By the winter of 1981 I had learn to like basketball. During the winter of 1981, I learned to love basketball -- watching it and playing it.
I can't remember how often my friends and I would simply go to the park the play basketball before that winter 30 years ago. I suppose we did occasionally, just as we went to the park to play football or baseball. But that winter 30 years ago, I remember, maybe for the first time, going to the park by myself to just shoot around. The first time, I walked to Oriole Park's fieldhouse and shot around inside. I must have had the hankering to go, because I was just shooting baskets on my own. I remember the fieldhouse had a soft rock station playing over the PA and hearing "What Kind of Fool" by Barbra Streisand and Barry Gibb. The gym was mostly empty, so I had a basket all to myself. This may have been one of the first times I just shot on my own. I know I'd shoot around at my dad's basketball games at any opportunity (read: when his game wasn't in progress). I didn't yet have a backboard on our garage, so Oriole Park was my closest option.
Soon, the weather warmed up enough that I could shoot around on the outside rims next to the fieldhouse. It might have been gray outside, but as long as there was no snow, I could play. I liked shooting on the northeast basket that had a full square backboard but a slightly titled rim. I'd shoot around randomly or pretend I was in a basketball game, scoring points and making the game-winning shot (just like I would on my Nerf hoop at home). I started to bring a small tranistor radio to listen to music as I practiced.
That winter 30 years ago we had season tickets for DePaul basketball games. The Blue Demons had moved out from Alumni Hall in the city to the Rosemont Horizon (now Allstate Arena) in the suburbs near our house. My aunt coached volleyball at DePaul, and we'd sometimes get her seats near the court, but even our upper deck seats weren't that far away. This might have been the best DePaul team ever with Mark Aguirre and Terry Cummings. The Blue Demons had been ranked No. 1 all year, losing only to Old Dominion, and had been so much fun to watch, espeically when they were beating great teams. And I loved going to the home games.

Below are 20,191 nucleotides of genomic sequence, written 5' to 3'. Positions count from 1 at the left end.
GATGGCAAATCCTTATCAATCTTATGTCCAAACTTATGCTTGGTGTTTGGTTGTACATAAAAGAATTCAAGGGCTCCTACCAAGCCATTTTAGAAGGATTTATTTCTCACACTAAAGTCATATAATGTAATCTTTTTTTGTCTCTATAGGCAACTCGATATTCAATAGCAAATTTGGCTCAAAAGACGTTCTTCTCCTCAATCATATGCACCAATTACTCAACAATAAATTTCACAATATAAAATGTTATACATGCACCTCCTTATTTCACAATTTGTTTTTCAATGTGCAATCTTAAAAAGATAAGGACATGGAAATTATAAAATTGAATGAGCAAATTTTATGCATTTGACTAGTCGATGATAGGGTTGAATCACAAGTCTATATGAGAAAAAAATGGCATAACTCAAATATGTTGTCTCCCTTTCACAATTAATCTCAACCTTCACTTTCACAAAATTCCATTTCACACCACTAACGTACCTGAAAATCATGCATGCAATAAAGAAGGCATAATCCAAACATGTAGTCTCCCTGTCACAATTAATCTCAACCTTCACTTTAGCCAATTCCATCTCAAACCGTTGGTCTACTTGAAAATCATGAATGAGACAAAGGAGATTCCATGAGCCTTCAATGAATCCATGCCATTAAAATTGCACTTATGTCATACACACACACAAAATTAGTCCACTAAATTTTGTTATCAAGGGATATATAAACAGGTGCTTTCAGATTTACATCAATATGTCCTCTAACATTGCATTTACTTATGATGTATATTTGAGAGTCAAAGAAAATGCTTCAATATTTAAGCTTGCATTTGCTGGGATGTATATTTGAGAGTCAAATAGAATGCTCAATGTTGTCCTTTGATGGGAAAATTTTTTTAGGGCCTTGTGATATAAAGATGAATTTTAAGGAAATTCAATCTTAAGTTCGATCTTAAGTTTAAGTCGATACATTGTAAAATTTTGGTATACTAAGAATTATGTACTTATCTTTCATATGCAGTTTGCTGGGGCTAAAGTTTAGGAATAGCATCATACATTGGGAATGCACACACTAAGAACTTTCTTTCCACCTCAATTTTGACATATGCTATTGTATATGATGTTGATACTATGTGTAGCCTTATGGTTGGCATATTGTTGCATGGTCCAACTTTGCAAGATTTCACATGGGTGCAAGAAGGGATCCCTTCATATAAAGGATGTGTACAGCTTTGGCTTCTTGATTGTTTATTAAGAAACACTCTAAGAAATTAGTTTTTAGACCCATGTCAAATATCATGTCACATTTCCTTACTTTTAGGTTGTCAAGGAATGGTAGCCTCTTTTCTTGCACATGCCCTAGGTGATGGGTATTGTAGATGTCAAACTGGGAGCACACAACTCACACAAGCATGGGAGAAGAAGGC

Here's where Oriole Park and DePaul converge. March 14 was a Saturday, and it was a gorgeous sunny day (I looked it up -- the high reached 50 degrees, which after a cold winter, 50 might as well be 80), and my friends and I went to Oriole Park to play basketball. DePaul was playing in the NCAA Tournament that day, a second-round game against St. Joseph's. In 1981, the tournament was only 48 teams, meaning 16 teams got byes, including the top-seeded Blue Demons. Even though DePaul had lost their first game the year before, I guess the beautiful day and the confidence that the Blue Demons couldn't lose overrode my desire to watch the game on TV. We went to the park and listened to basketball while playing basketball.
Of course, DePaul lost. Of the three consecutive upset losses the Blue Demons suffered in the early 1980s, this was the most painful -- a missed free throw, a St. Joe's rebound, a mad sprint down the court, a layup with 2 seconds left, the clock expiring. And it was the most painful because this was the best team in DePaul history. When researching the exact day of that game for this post, I discovered two other top teams lost that day in the second round. One article even implied that this day was when March Madness (emphasis on the "Madness" part) truly was defined.
I don't regret missing the game to play basketball. Instead, I'm almost glad I didn't watch it live -- it was painful enough on the radio. As I watch my alma mater waste a 23-point lead tonight (come on, Marquette, hold on), I'm reminded of the highs and lows of my favorite sport. I saw those highs and lows coaching Eldest's biddy ball team this season, which was so much fun even when it was driving me crazy. I don't know if I'll ever be as hoop-crazy as I once was. But I know I'll always be drawn to basketball, whether it's me just shooting around, the college game, the NBA game, or my son's game.